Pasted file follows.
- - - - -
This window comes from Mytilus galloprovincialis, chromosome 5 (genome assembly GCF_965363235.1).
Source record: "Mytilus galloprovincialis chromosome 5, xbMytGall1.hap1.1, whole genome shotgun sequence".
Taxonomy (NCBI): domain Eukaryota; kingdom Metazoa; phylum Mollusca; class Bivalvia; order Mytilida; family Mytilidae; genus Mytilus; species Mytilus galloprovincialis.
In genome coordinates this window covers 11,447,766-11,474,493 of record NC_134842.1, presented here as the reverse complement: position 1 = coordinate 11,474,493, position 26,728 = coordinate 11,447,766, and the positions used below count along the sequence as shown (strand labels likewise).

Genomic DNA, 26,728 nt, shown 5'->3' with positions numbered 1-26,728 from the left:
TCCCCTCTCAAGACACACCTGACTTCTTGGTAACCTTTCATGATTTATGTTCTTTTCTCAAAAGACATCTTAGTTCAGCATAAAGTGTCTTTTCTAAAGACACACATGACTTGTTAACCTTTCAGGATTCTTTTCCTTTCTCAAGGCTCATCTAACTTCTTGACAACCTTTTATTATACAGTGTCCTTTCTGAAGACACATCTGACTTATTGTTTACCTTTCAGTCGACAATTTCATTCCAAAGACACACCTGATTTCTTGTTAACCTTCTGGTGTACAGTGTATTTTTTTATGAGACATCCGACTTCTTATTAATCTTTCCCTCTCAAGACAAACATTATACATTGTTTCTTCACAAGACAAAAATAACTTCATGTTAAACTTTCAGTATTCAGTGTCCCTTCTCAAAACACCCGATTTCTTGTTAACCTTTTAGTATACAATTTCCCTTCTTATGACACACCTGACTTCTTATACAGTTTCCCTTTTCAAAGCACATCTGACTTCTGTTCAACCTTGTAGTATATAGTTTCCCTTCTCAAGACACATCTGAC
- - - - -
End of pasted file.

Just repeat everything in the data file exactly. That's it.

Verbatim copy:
This window comes from Mytilus galloprovincialis, chromosome 5 (genome assembly GCF_965363235.1).
Source record: "Mytilus galloprovincialis chromosome 5, xbMytGall1.hap1.1, whole genome shotgun sequence".
Taxonomy (NCBI): domain Eukaryota; kingdom Metazoa; phylum Mollusca; class Bivalvia; order Mytilida; family Mytilidae; genus Mytilus; species Mytilus galloprovincialis.
In genome coordinates this window covers 11,447,766-11,474,493 of record NC_134842.1, presented here as the reverse complement: position 1 = coordinate 11,474,493, position 26,728 = coordinate 11,447,766, and the positions used below count along the sequence as shown (strand labels likewise).

Genomic DNA, 26,728 nt, shown 5'->3' with positions numbered 1-26,728 from the left:
TCCCCTCTCAAGACACACCTGACTTCTTGGTAACCTTTCATGATTTATGTTCTTTTCTCAAAAGACATCTTAGTTCAGCATAAAGTGTCTTTTCTAAAGACACACATGACTTGTTAACCTTTCAGGATTCTTTTCCTTTCTCAAGGCTCATCTAACTTCTTGACAACCTTTTATTATACAGTGTCCTTTCTGAAGACACATCTGACTTATTGTTTACCTTTCAGTCGACAATTTCATTCCAAAGACACACCTGATTTCTTGTTAACCTTCTGGTGTACAGTGTATTTTTTTATGAGACATCCGACTTCTTATTAATCTTTCCCTCTCAAGACAAACATTATACATTGTTTCTTCACAAGACAAAAATAACTTCATGTTAAACTTTCAGTATTCAGTGTCCCTTCTCAAAACACCCGATTTCTTGTTAACCTTTTAGTATACAATTTCCCTTCTTATGACACACCTGACTTCTTATACAGTTTCCCTTTTCAAAGCACATCTGACTTCTGTTCAACCTTGTAGTATATAGTTTCCCTTCTCAAGACACATCTGAC